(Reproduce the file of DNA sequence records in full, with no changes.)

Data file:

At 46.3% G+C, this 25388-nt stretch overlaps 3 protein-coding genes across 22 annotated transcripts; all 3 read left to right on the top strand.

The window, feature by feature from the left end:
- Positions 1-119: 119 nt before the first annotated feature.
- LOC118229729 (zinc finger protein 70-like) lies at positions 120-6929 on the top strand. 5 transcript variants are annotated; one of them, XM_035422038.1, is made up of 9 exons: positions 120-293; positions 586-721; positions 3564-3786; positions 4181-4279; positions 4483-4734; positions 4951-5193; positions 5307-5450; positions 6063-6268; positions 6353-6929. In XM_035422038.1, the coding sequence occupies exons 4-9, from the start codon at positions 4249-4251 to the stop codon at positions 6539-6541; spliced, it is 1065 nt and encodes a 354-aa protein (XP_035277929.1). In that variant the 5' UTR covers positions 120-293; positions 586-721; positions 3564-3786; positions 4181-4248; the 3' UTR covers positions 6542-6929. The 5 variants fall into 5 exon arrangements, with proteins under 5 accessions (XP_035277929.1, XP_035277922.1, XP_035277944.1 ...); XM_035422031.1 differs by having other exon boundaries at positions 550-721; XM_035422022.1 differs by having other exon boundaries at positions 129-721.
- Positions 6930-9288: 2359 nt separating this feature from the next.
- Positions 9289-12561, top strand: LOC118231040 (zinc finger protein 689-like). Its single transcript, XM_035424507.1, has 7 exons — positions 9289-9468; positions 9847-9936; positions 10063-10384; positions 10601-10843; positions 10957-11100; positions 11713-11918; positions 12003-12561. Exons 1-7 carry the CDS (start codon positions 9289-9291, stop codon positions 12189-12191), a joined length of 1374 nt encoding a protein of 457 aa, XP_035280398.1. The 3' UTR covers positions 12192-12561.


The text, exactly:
At 46.3% G+C, this 25388-nt stretch overlaps 3 protein-coding genes across 22 annotated transcripts; all 3 read left to right on the top strand.

The window, feature by feature from the left end:
- Positions 1-119: 119 nt before the first annotated feature.
- LOC118229729 (zinc finger protein 70-like) lies at positions 120-6929 on the top strand. 5 transcript variants are annotated; one of them, XM_035422038.1, is made up of 9 exons: positions 120-293; positions 586-721; positions 3564-3786; positions 4181-4279; positions 4483-4734; positions 4951-5193; positions 5307-5450; positions 6063-6268; positions 6353-6929. In XM_035422038.1, the coding sequence occupies exons 4-9, from the start codon at positions 4249-4251 to the stop codon at positions 6539-6541; spliced, it is 1065 nt and encodes a 354-aa protein (XP_035277929.1). In that variant the 5' UTR covers positions 120-293; positions 586-721; positions 3564-3786; positions 4181-4248; the 3' UTR covers positions 6542-6929. The 5 variants fall into 5 exon arrangements, with proteins under 5 accessions (XP_035277929.1, XP_035277922.1, XP_035277944.1 ...); XM_035422031.1 differs by having other exon boundaries at positions 550-721; XM_035422022.1 differs by having other exon boundaries at positions 129-721.
- Positions 6930-9288: 2359 nt separating this feature from the next.
- Positions 9289-12561, top strand: LOC118231040 (zinc finger protein 689-like). Its single transcript, XM_035424507.1, has 7 exons — positions 9289-9468; positions 9847-9936; positions 10063-10384; positions 10601-10843; positions 10957-11100; positions 11713-11918; positions 12003-12561. Exons 1-7 carry the CDS (start codon positions 9289-9291, stop codon positions 12189-12191), a joined length of 1374 nt encoding a protein of 457 aa, XP_035280398.1. The 3' UTR covers positions 12192-12561.